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Problems with poetry

May 20, 2013

Writing The Deconstruction of Professor Thrub, I had to create various fraudulent artifacts: fake academic essays, newspaper columns, a love letter. But the toughest bit was creating Lempi’s poems. Lempi is the narrator’s translator, and the object of his desire, and she’s also a poet. I wanted to include some of her poems, but, unfortunately, what I know about poetry wouldn’t fill a haiku. Still, I’ve been giving it a go, and yesterday I wrote a poem about squash (the sport, not the vegetable). Seriously.

Match Point

Fifth game, match point
you and I, squashed

between the side wall comet tails
of previous play.

The cracks and screams
of drives and drops

from other courts
you’ve won on before.

And now, as then, you serve
deep to my backhand

the serve you served
alone, on January mornings

ghosting on empty courts
in practice for me.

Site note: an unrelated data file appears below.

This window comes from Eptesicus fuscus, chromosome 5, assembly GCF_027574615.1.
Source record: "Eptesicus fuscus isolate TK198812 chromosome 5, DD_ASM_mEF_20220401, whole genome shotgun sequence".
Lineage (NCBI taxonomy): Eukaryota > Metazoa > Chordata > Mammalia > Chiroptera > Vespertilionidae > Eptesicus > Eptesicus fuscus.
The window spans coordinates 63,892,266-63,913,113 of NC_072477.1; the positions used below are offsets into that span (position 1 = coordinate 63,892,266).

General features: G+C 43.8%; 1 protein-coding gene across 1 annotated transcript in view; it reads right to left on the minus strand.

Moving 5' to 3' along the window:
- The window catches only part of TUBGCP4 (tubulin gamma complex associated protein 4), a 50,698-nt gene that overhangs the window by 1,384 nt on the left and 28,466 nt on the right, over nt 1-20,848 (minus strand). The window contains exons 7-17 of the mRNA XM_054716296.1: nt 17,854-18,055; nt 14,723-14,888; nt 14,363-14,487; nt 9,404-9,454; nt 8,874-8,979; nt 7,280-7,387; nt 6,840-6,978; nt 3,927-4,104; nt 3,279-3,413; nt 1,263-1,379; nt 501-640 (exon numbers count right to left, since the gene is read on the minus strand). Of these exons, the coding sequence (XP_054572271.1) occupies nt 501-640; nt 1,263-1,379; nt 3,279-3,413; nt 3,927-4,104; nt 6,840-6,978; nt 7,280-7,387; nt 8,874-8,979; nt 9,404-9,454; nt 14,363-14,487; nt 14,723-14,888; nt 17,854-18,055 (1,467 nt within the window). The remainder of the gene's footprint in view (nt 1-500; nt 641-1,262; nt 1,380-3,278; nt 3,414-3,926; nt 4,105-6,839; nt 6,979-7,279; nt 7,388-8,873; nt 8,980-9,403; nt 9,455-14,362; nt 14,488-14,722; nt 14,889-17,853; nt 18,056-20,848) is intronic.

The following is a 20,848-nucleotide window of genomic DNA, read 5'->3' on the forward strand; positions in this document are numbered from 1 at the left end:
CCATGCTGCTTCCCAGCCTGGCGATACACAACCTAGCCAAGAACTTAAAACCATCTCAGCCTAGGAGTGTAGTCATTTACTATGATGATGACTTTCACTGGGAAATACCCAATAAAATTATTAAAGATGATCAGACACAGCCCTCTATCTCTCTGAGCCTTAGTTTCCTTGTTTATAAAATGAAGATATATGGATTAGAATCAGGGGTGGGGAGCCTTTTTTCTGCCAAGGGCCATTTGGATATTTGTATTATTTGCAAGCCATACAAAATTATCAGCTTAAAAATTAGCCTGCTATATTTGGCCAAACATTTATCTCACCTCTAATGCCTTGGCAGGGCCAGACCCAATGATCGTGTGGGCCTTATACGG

Cornered, I boast
the shot you knew I’d play.

So we will kill and volley
lunge and lob, miss nicks
hit cross-courts, and all the time

we choreograph this space
together.

BackthebidI made the mistake of reading this poem at the pub last night – it wasn’t treated with the gravitas it deserved – but the real question is ‘why squash’? I took up squash a few years ago, having reached the age at which it was either that or have an affair. Boom boom. No, I’d been discouraged from playing contact sports, I was chronically unfit, and I had no friends. Think about it: Squash is highly competitive, but it’s unique among racket sports in that the players must share space and cooperate to keep the game flowing and safe; squash is easily accessible (you can get a racket for £10 and you’re good to go), but it’s an intense form of exercise, and it was rated as the world’s healthiest sport by Forbes Magazine; and squash is one of few sports that one can happily play alone. Squash is bidding to be in the 2020 Olympics, and this video explains some of the reasons why it should be included.

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